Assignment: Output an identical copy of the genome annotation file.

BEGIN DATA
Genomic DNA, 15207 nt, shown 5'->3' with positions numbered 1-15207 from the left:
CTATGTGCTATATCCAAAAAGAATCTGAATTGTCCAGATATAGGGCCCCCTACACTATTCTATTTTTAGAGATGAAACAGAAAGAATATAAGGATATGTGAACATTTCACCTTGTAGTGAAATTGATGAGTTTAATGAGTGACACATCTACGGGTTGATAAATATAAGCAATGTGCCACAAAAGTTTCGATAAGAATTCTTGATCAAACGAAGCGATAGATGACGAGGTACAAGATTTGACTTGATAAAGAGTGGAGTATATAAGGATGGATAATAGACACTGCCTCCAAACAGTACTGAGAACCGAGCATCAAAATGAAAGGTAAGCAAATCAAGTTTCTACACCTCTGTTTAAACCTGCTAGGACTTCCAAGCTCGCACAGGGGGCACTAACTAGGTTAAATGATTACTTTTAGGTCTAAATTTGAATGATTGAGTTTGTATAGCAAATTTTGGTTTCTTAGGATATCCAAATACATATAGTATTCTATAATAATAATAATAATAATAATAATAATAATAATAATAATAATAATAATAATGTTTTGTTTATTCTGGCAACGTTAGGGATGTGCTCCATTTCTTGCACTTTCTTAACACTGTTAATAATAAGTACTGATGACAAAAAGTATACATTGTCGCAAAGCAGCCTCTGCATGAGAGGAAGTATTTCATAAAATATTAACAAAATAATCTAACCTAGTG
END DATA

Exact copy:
Genomic DNA, 15207 nt, shown 5'->3' with positions numbered 1-15207 from the left:
CTATGTGCTATATCCAAAAAGAATCTGAATTGTCCAGATATAGGGCCCCCTACACTATTCTATTTTTAGAGATGAAACAGAAAGAATATAAGGATATGTGAACATTTCACCTTGTAGTGAAATTGATGAGTTTAATGAGTGACACATCTACGGGTTGATAAATATAAGCAATGTGCCACAAAAGTTTCGATAAGAATTCTTGATCAAACGAAGCGATAGATGACGAGGTACAAGATTTGACTTGATAAAGAGTGGAGTATATAAGGATGGATAATAGACACTGCCTCCAAACAGTACTGAGAACCGAGCATCAAAATGAAAGGTAAGCAAATCAAGTTTCTACACCTCTGTTTAAACCTGCTAGGACTTCCAAGCTCGCACAGGGGGCACTAACTAGGTTAAATGATTACTTTTAGGTCTAAATTTGAATGATTGAGTTTGTATAGCAAATTTTGGTTTCTTAGGATATCCAAATACATATAGTATTCTATAATAATAATAATAATAATAATAATAATAATAATAATAATAATAATAATAATGTTTTGTTTATTCTGGCAACGTTAGGGATGTGCTCCATTTCTTGCACTTTCTTAACACTGTTAATAATAAGTACTGATGACAAAAAGTATACATTGTCGCAAAGCAGCCTCTGCATGAGAGGAAGTATTTCATAAAATATTAACAAAATAATCTAACCTAGTG